It never ceases to amaze me how little time it takes for me to feel like I’ve been in one place for a long time. When I moved from Des Moines, Iowa to Clinton, New York to start school at Hamilton College a couple of years ago, my cozy campus of 1,800 students quickly felt like home. This past September, when I moved to Washington, D.C. to begin work at the U.S. Environmental Protection Agency, it took less than a week for me to find my niche and settle into my routine. Now, I have made an even bigger move, to Copenhagen, Denmark, but somehow it already feels pretty normal. I feel like I have known my host parents for longer than a week and a half, I have a few new friends who I really enjoy spending time with, the homework is starting to pile up, and the city is finally a little better than a confusing maze.
While I am beginning to feel comfortable in Copenhagen, and it seems as though I’ve been here for longer than I have, there are definitely some differences between this relocation and my previous moves. For instance, one of the most obvious changes is the language. I came into the country without knowing a word of Danish, and while I’m currently not much better, I am taking a Danish class to improve my abilities. For now, though, it can be a bit isolating, even with a lovely host family, because the language barrier becomes apparent in almost every conversation with my host parents. Besides the language, there are other less tangible differences that I am adjusting to. I’m familiar with the process of getting used to cultural differences, as upstate New York differs from Des Moines, and D.C. differs from both places. However, some of the changes here are so different that they still catch me off guard sometimes. Take the nonexistent law against open containers (except on the bus!). When I see a man drinking a Carlsberg on the train on my way home from work, my gut reaction is still to feel surprised. I think I will end up appreciating this divergence from the United States, however, as what 21-year-old would object to no fines for open containers in public?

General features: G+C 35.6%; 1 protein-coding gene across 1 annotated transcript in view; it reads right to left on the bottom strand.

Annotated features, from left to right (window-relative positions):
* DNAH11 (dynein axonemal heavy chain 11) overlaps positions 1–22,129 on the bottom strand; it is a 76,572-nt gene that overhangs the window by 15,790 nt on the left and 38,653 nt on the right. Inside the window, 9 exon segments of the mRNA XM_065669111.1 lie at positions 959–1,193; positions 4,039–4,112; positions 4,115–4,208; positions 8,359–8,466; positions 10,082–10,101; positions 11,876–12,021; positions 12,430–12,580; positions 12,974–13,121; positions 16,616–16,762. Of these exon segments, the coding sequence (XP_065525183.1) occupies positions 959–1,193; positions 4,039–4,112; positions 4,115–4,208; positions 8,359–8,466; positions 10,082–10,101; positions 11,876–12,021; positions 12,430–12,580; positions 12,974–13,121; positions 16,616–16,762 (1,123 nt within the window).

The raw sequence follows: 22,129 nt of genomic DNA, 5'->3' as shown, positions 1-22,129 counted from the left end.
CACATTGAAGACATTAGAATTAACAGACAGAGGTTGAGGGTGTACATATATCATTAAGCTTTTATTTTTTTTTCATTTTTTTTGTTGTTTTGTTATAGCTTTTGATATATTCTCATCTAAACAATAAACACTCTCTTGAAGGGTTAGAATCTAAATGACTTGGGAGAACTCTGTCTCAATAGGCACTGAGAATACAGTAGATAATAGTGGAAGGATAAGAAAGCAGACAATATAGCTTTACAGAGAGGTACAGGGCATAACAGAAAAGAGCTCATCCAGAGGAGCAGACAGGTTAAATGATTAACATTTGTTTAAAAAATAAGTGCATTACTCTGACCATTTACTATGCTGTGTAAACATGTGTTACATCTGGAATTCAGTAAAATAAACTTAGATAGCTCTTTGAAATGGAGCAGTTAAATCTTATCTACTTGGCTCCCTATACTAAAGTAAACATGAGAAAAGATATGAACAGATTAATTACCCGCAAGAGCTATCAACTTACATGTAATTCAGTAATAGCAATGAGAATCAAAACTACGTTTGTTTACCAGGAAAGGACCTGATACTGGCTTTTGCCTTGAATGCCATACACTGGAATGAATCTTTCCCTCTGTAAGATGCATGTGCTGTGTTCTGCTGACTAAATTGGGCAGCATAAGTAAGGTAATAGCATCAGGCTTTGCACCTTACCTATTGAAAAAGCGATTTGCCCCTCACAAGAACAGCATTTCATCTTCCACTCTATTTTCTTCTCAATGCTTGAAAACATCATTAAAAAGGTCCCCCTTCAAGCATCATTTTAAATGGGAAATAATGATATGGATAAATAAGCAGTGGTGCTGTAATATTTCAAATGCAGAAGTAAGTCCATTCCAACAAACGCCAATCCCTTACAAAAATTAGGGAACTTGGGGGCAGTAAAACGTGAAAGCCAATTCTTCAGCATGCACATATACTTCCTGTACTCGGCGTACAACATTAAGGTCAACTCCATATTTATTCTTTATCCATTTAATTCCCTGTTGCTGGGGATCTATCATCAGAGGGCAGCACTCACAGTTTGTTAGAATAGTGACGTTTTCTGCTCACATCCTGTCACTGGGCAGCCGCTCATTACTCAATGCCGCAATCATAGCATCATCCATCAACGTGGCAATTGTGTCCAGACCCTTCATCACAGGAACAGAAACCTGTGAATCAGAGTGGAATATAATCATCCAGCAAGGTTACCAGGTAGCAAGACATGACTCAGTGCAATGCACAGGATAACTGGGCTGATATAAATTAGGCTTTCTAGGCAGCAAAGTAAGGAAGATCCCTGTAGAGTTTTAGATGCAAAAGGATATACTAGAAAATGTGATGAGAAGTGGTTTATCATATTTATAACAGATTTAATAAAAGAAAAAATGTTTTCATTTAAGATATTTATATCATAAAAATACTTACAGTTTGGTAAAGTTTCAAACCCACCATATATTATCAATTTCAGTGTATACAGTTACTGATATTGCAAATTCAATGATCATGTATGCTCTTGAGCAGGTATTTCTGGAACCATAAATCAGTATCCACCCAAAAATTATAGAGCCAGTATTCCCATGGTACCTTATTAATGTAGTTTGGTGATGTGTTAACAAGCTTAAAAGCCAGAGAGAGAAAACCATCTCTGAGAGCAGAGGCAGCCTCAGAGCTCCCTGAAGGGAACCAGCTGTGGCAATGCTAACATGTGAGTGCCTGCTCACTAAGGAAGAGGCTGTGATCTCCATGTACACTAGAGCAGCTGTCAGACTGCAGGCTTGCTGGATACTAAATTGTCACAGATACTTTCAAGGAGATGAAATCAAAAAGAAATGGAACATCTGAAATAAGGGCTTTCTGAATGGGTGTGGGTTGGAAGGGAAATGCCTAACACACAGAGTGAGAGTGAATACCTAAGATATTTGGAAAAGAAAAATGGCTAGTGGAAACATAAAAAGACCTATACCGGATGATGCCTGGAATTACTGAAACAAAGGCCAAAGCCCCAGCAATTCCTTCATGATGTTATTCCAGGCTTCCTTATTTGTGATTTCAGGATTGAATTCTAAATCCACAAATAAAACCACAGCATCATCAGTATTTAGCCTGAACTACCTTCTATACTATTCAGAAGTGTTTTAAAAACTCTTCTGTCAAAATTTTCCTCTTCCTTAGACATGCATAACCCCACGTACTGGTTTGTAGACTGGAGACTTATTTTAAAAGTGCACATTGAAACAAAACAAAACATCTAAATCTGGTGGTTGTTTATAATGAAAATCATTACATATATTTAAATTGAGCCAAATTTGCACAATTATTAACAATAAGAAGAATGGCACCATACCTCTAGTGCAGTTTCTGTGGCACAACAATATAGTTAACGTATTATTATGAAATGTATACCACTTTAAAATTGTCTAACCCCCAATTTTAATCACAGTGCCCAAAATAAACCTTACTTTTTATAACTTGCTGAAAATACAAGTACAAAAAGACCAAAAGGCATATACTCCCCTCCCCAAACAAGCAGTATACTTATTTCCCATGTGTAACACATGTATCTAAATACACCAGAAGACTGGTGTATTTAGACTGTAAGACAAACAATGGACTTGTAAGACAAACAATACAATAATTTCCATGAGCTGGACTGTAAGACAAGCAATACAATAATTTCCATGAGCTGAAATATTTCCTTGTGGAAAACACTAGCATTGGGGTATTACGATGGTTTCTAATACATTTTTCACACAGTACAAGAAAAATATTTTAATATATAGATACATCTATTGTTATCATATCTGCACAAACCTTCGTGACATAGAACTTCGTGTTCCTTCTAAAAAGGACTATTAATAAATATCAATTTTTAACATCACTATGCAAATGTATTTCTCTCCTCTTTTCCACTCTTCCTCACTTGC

Another way in which Denmark differs from the United States is in its social policies. Coming from a public policy background at my home university, I am very interested in these differences. Living with a host family comes in handy here, because I am very curious and am constantly peppering them with questions on the educational system and their views on the high taxes. I am also studying environmental science, which makes Copenhagen, with its high energy costs and extensive public transportation, a very unique place to stay. I’ve already heard about some of my friends butting heads with host families over heating and shower length… Apparently, Americans are known for their long showers! Good to know we have a reputation for being clean.
I am slowly getting my footing here in Copenhagen, and I am looking forward to the adventures that lie before me. In such a historic and beautiful city, what else could my future hold?